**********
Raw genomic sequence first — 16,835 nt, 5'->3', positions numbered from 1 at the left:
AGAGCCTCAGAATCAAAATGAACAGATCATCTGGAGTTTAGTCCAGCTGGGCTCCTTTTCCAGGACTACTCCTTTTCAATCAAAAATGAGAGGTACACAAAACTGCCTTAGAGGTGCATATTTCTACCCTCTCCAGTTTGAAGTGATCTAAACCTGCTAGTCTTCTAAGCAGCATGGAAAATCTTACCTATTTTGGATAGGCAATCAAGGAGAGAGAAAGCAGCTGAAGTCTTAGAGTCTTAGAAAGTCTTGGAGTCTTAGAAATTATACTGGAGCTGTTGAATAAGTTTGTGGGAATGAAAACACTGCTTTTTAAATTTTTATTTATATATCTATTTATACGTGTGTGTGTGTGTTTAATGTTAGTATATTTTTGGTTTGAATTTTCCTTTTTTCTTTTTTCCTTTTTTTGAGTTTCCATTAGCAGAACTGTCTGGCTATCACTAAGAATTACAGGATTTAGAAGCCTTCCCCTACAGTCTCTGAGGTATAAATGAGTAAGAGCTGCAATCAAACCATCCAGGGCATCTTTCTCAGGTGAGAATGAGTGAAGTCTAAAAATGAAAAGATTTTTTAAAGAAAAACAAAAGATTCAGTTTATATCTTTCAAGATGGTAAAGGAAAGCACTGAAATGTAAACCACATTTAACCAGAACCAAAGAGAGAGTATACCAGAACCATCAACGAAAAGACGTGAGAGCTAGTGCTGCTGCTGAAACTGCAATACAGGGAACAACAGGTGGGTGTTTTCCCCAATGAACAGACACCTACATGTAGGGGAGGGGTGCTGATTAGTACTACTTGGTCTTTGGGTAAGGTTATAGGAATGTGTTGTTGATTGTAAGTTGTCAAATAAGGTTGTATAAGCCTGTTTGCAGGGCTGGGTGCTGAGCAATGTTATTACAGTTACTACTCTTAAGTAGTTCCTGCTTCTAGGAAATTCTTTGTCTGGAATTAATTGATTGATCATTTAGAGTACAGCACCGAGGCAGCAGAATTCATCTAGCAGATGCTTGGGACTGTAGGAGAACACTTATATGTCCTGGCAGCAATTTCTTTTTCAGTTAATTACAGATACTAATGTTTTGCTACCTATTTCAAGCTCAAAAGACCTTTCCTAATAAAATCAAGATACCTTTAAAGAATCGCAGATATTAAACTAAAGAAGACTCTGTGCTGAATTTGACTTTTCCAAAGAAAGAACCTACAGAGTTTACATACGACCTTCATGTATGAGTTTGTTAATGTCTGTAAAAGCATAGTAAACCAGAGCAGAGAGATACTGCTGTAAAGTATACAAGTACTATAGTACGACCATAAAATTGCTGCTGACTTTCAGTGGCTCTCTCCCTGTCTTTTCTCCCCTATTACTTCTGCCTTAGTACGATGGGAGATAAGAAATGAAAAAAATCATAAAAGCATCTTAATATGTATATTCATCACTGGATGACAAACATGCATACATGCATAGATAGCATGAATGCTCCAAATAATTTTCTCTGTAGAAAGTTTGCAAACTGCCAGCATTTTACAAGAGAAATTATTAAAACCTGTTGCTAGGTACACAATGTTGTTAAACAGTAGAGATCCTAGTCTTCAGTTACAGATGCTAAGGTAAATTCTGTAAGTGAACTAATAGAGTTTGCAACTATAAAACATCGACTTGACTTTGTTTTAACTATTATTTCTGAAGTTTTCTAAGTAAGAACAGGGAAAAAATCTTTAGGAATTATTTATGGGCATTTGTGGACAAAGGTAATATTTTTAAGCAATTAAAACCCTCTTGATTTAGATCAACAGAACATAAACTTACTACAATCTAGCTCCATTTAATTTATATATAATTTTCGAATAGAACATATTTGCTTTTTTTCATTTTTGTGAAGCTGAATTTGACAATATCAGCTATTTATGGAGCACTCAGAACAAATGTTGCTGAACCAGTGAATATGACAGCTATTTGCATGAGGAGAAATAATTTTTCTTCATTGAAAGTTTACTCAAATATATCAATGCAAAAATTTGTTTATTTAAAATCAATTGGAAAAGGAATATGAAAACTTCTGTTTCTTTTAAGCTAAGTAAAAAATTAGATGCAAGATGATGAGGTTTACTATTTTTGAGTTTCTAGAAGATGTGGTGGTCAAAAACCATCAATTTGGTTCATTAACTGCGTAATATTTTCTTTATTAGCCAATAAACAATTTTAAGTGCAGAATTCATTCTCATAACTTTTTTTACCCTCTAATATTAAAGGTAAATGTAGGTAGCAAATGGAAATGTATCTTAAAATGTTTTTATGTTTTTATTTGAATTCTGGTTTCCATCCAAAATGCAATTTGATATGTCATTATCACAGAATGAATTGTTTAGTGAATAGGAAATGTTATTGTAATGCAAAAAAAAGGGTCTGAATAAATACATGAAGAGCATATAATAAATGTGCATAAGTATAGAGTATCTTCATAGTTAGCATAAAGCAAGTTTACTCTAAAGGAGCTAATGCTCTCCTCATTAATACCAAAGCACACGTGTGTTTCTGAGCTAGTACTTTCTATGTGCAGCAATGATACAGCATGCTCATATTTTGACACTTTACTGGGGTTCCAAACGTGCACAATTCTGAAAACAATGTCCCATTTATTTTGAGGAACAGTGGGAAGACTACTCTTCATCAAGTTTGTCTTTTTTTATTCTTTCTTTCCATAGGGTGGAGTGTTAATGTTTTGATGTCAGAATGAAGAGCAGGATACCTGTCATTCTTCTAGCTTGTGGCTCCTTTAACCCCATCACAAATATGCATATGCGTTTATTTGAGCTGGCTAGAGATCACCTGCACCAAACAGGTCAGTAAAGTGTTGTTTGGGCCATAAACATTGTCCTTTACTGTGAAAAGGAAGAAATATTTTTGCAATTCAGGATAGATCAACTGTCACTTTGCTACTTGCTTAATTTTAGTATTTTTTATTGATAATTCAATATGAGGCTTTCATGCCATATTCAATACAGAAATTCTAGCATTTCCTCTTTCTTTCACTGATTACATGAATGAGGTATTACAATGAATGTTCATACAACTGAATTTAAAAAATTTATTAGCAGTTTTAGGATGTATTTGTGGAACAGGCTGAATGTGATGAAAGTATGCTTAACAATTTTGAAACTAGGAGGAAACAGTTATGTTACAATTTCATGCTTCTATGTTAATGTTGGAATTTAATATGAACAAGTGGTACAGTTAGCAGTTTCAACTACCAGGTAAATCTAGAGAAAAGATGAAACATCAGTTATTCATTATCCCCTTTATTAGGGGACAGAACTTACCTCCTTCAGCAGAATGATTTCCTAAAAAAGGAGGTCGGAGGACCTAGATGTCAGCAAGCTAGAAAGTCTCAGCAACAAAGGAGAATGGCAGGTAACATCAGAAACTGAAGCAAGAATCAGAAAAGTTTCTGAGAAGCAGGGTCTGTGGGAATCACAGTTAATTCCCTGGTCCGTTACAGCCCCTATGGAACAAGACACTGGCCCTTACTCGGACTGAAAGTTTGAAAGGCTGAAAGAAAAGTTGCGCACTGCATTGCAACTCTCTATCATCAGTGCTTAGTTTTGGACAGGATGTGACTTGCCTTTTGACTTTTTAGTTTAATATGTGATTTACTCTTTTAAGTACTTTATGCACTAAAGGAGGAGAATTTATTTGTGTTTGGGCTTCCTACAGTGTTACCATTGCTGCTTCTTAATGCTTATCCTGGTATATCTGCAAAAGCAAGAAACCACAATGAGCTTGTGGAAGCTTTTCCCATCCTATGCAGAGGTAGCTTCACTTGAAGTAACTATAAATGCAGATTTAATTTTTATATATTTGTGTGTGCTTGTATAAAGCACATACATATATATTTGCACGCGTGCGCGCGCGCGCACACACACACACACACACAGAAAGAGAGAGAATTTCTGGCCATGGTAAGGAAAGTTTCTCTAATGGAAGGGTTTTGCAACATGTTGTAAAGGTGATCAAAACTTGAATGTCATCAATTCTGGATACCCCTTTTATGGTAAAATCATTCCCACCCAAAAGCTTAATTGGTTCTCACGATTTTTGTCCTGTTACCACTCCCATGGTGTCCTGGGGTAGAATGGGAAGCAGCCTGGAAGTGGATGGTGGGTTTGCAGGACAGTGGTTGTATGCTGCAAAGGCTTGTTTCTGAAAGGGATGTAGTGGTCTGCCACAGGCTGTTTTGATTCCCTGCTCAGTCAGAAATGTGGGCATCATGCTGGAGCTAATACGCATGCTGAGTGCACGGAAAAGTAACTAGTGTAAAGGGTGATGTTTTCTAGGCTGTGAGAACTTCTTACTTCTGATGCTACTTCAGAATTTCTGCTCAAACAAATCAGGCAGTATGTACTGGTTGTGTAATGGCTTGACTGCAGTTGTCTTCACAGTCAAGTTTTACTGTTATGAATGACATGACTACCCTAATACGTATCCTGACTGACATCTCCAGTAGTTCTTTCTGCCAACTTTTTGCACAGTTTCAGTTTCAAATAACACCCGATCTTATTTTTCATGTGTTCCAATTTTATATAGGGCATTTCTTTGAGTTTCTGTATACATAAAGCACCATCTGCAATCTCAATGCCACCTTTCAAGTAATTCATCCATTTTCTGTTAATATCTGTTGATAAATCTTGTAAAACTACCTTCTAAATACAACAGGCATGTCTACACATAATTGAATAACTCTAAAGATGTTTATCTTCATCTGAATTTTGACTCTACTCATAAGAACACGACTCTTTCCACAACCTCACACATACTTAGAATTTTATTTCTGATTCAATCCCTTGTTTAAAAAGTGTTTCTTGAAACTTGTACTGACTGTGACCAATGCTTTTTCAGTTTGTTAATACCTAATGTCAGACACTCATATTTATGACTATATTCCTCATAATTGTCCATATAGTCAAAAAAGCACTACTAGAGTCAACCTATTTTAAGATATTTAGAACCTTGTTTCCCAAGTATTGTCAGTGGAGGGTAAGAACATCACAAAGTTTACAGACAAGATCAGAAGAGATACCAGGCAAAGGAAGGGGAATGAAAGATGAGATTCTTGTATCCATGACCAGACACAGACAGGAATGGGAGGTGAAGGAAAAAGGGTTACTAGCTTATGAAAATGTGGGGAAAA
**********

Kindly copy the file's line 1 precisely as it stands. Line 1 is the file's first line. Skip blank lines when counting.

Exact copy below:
Raw genomic sequence first — 16,835 nt, 5'->3', positions numbered from 1 at the left: